GARDENS NEED an inch of water a week from you or the heavens. Check your rain gauge to make sure they get it, and remember: Soak deeply in the root zone, don’t spritz things with a sprayer now and again like you’re washing the car. That’s a garden no-no. Pots need extra attention, especially smallish ones in sun, and they also need regular feeding. Be alert.


IF HOUSEPLANTS NEED repotting, do it now, while they’re still outside (less messy than in the house). Don’t step up more than an inch in diameter (on small pots) or a couple (on large ones). Most plants don’t like to swim in their containers.


MID-AUGUST TO MID-SEPTEMBER is prime lawn-renovation, planting and re-seeding time in the North. SafeLawns is my favorite reference site for organic tips.

DON’T BAG OR RAKE clippings; let them lie on the lawn to return Nitrogen to the soil. Mow higher if it’s hot and dry, or don’t mow at all if things have slowed way down. Freedom!


DON’T LET the heap dry out completely, or it will not “cook.” Turning it to aerate will also hasten decomposition, but things will rot eventually even if not turned.

On using this list in your garden: The monthly A Way to Garden chores are based on my Zone 5B Berkshire MA/Hudson Valley NY location; adjust accordingly.

  1. Jessica says:

    I’m pretty sure one of my tomato plants has Spotted Wilt Virus. I’m afraid it might spread to the other tomatoes (and the peppers and eggplants) if I don’t destroy it. Any tips on what I should do with the plant when I rip it out? I’m guessing that the compost heap would be a bad idea in this case.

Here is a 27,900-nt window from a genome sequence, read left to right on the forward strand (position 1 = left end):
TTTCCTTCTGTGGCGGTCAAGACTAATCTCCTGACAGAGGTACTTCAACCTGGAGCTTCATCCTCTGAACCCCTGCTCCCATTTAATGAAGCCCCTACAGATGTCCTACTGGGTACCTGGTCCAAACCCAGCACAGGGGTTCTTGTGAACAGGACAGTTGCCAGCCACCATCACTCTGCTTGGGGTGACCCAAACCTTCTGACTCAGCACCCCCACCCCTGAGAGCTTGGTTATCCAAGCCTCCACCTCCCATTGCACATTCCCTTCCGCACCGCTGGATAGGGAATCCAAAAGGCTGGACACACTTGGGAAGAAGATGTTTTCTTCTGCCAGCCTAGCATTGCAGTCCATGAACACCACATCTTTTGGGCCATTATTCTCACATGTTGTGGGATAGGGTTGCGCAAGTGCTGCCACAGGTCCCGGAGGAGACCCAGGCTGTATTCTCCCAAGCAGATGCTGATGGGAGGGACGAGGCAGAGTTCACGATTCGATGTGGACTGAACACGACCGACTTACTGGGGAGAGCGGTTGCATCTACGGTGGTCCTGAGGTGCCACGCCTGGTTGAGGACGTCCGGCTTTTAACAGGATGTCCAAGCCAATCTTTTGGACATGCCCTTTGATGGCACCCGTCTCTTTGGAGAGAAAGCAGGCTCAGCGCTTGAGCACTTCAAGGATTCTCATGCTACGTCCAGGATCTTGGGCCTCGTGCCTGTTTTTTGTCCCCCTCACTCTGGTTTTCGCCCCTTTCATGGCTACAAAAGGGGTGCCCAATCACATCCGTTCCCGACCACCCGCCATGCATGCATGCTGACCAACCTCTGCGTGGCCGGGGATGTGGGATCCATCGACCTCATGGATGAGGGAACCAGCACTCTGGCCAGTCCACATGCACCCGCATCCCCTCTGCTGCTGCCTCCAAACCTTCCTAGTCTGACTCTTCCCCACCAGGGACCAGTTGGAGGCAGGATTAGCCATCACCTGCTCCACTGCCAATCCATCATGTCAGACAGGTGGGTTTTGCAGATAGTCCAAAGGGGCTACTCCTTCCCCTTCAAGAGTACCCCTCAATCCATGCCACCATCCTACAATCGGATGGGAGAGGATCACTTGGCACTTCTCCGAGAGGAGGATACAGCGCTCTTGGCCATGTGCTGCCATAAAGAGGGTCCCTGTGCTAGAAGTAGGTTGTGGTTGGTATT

Thanks for the great gardening tips, wit and wisdom :)

  2. Jay says:

    As a brand new container gardener in Manhattan, I’m a huge fan of these garden chore lists. I feel like you’re talking right to me…as if you’ve been to my terrace and are offering me direct advice. Thanks again, and best of luck with the garden “open house.”

  3. Jason says:

    In my little vegetable/herb garden, I’ve got dill, cilantro, and cukes that have played out, but I just can’t make up my mind what to replace them with.

  4. Usha says:

    I am new at reading and communicating on blogs but love gardening. Thoroughly enjoy your newsletters. I have few questions but will ask only one :
    Have three Ninebarks (Diablo and Cppertina) planted in my garden having different amount of sunshine. To my disappointment, none have flowered after the first year when they already had blooms when I bought them. The leaves are gorgeous and shrubs look healthy.
    I have follwed advise about not removing old canes to fertilizing them with low nitrogen fertilizer but no success.

    1. margaret says:

      Hi, Usha. The reasons plants don’t flower usually involve light (if there’s too little to support flowering); nutrients (if the plants get too much Nitrogen — which promotes foliage at the expense of flowers); or improper pruning (cutting off flower buds accidentally). Since you say they are in different light conditions and all healthy I’m going to suggest soil testing to see what’s up, and also don’t feed them again. If they are in only a little light I would understand that they might fail to flower…or if you pruned them in early spring (or late fall or winter).

Leave a Reply

Your email address will not be published. Required fields are marked *

This site uses Akismet to reduce spam. Learn how your comment data is processed.